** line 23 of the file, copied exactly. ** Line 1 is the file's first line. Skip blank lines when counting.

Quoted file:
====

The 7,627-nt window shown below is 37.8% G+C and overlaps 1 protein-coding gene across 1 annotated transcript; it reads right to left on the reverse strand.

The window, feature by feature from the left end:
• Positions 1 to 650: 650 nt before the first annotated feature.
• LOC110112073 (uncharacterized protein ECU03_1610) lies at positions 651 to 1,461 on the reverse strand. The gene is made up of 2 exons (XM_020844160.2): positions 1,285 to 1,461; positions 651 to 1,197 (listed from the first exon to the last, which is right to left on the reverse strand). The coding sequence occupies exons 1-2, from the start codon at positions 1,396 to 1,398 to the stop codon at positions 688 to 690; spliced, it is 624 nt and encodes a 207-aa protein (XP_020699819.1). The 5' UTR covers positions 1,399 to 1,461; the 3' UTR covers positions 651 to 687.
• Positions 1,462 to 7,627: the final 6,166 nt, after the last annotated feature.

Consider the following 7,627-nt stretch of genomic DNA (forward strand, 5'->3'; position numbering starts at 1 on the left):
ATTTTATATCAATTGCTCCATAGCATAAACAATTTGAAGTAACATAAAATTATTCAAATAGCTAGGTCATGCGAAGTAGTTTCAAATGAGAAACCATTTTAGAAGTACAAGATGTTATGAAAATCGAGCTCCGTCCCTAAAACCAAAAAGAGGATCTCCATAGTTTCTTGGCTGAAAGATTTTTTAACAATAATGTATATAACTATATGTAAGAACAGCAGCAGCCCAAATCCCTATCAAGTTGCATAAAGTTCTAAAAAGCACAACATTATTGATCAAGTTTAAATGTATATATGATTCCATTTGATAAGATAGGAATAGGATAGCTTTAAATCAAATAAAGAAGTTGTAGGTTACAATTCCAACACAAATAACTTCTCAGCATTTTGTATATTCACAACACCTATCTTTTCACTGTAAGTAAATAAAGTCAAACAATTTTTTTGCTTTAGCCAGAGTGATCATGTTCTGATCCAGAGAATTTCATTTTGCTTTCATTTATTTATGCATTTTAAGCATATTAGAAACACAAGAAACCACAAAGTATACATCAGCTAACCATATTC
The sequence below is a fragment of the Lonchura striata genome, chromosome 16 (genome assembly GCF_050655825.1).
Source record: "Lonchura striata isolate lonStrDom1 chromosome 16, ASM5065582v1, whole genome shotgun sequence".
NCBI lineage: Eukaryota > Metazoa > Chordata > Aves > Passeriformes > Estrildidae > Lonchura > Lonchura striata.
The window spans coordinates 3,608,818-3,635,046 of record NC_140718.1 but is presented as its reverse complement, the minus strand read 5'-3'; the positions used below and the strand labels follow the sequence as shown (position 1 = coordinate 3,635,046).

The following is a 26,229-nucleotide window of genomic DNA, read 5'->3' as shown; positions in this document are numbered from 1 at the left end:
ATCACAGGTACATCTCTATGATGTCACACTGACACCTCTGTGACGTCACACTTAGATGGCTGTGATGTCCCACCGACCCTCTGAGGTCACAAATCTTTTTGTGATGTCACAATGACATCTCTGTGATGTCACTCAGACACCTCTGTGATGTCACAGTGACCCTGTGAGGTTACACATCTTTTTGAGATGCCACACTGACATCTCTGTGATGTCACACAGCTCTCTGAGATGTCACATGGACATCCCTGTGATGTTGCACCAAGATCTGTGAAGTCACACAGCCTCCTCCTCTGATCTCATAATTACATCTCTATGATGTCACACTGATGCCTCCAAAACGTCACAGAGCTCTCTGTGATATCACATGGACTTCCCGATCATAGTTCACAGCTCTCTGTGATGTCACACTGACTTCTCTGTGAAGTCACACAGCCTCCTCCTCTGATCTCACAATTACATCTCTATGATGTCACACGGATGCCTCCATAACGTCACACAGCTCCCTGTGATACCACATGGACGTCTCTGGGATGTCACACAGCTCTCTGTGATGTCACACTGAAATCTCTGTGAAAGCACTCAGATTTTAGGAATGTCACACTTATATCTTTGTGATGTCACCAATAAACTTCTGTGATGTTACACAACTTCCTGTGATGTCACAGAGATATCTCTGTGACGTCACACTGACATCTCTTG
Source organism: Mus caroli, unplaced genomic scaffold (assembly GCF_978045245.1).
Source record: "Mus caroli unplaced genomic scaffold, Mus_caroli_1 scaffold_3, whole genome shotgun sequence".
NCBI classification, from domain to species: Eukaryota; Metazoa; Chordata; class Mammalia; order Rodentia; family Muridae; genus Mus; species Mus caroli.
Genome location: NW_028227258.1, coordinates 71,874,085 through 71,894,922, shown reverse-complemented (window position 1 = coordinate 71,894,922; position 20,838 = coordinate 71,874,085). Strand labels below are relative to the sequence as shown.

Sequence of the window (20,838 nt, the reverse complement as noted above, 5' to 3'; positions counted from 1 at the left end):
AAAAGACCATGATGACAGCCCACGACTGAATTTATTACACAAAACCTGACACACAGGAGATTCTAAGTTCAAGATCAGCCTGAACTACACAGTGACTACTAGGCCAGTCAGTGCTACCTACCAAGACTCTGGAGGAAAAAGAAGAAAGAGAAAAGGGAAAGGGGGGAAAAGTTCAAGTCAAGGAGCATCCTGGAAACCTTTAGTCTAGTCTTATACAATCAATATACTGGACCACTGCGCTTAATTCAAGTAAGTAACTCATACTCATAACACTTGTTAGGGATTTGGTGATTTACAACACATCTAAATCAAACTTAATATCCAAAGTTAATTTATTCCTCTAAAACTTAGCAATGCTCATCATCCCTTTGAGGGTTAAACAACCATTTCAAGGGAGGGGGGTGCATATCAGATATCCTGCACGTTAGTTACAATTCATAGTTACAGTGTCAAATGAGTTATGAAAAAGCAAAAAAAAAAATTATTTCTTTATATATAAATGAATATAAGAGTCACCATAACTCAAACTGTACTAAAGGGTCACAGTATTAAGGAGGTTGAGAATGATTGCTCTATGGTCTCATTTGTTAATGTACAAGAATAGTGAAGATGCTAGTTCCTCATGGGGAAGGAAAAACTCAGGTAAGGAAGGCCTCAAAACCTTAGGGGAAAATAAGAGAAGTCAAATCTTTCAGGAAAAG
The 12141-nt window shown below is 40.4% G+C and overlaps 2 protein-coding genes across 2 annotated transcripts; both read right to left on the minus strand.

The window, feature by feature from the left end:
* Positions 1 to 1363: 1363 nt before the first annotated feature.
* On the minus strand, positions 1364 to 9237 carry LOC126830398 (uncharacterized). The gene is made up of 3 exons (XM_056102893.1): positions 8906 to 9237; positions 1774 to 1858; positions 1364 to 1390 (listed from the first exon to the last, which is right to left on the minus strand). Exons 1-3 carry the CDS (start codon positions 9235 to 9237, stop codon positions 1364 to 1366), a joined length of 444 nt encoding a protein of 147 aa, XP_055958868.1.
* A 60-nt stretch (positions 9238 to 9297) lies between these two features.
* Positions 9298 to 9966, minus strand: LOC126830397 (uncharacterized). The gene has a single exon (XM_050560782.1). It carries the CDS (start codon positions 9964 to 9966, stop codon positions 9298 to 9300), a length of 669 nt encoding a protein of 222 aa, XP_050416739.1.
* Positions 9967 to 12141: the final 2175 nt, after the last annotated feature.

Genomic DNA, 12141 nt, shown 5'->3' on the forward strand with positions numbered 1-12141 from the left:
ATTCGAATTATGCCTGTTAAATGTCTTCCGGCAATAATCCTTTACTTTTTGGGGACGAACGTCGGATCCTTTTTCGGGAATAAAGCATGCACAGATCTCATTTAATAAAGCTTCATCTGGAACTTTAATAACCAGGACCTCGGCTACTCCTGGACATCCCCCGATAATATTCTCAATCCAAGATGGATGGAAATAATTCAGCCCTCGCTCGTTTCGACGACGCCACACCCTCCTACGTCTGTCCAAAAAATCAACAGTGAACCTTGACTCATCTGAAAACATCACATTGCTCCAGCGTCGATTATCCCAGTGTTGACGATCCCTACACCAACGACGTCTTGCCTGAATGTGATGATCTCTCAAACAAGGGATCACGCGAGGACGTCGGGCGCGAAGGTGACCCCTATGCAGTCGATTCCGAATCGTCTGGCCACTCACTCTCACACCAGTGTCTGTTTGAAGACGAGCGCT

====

* On the minus strand, positions 1364 to 9237 carry LOC126830398 (uncharacterized). The gene is made up of 3 exons (XM_056102893.1): positions 8906 to 9237; positions 1774 to 1858; positions 1364 to 1390 (listed from the first exon to the last, which is right to left on the minus strand). Exons 1-3 carry the CDS (start codon positions 9235 to 9237, stop codon positions 1364 to 1366), a joined length of 444 nt encoding a protein of 147 aa, XP_055958868.1.